A Record Breaking Year
We are extremely excited to announce that this year's Purple Ball raised over $250,000 for childhood cancer research - a new record! 100% of those proceeds will make it possible to fund new, groundbreaking childhood cancer research.
To everyone who attended, thank you for spending the evening with us! We hope you were inspired by the evening, and our Trailblazer award recipient Dr. Anna Meadows who reminded us why we need to raise funds for new childhood cancer treatments.
Thank you again to our sponsors, donors, friends and family for your continued support to making No More Kids with Cancer a reality. We look forward to seeing you next year! For future updates, please be sure to join our mailing list or email us at firstname.lastname@example.org.
Photos are courtesy of Christiene Cusworth Photography.
Photos can be downloaded directly from the images below, and are also available on our Facebook and Instagram sites.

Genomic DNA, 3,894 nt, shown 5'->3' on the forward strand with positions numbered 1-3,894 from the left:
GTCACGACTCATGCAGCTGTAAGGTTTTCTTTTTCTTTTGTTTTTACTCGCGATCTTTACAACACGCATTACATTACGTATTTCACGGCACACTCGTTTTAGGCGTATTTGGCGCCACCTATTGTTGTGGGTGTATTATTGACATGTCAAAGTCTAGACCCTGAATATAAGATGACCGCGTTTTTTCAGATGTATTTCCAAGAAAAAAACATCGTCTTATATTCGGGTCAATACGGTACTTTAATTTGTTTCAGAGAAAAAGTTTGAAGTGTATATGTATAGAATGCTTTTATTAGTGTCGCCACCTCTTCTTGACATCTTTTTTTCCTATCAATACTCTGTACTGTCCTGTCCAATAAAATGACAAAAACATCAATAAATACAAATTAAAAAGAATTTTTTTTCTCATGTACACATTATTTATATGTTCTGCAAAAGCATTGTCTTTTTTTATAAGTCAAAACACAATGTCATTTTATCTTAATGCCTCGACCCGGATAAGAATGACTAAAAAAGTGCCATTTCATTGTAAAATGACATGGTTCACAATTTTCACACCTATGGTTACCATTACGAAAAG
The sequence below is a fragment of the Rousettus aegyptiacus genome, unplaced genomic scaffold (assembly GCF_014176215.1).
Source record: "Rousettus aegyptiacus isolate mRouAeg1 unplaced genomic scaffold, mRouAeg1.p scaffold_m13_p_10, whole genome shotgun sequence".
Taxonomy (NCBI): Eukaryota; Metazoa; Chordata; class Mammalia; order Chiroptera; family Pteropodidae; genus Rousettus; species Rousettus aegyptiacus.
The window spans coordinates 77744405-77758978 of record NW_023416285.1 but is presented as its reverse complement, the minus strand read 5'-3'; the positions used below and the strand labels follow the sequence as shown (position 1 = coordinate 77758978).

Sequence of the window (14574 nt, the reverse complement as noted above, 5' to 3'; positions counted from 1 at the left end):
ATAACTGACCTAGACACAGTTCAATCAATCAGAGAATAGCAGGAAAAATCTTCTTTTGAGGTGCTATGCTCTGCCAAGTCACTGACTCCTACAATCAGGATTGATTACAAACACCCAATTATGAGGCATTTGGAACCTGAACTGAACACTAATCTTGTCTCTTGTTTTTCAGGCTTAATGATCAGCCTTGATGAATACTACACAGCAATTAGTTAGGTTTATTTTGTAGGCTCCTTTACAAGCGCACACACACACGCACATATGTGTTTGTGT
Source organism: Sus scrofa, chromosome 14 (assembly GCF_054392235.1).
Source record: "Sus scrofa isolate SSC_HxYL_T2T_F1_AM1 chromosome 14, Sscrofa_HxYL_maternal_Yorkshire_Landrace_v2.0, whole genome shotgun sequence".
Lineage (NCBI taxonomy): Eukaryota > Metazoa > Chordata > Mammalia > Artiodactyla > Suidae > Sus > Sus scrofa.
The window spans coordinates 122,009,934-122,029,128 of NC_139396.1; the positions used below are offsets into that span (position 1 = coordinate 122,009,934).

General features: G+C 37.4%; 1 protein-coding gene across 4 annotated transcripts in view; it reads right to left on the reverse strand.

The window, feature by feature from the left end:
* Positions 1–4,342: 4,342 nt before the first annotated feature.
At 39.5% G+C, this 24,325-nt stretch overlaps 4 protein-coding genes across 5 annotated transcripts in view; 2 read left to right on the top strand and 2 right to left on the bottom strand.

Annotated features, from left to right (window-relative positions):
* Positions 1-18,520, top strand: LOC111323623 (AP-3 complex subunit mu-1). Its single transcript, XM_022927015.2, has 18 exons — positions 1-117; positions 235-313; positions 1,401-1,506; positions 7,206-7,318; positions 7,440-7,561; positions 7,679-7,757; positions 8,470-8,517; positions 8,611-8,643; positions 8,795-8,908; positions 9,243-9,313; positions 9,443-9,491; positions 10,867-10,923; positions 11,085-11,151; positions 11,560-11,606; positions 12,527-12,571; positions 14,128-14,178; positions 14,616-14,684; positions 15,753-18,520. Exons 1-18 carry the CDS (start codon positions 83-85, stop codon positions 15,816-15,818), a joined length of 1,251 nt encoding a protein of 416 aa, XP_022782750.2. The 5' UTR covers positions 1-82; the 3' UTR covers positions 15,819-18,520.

This was Tracy Davidson's second year as our emcee. Tracy was introduced to No More Kids with Cancer in 2016, and quickly became a supporter and advocate for childhood cancer. She also was the first TV anchor to do the Mustard Challenge!
Tracy is a 7 time Emmy Award-winning journalist and has been connecting with people, both through her position as a news-anchor and as a highly coveted empowerment speaker. Tracy co-anchors NBC10 News Today weekdays from 4 to 7 AM in Philadelphia. A tireless consumer advocate, Tracy makes sure Delaware Valley residents are informed and educated with the most complete information to help them make the best decisions for themselves and their families.
No More Kids with Cancer Trailblazer Award
The Trailblazer award recognizes an individual or organization who is accelerating childhood cancer awareness, research, treatments or cures.
We were honored to recognize Dr. Anna Meadows at our 2017 event. Dr. Meadows is a pediatric oncologist who led the way for survivorship studies of children with cancer during her 40 year career at Children’s Hospital of Philadelphia (CHOP). In 1974, she published a paper, Late effects of cancer treatment: methods and techniques for detection, the first to recognize treating children with cancer could cure them, but could also have long-term health consequences. Read a recent interview with Dr. Meadows here.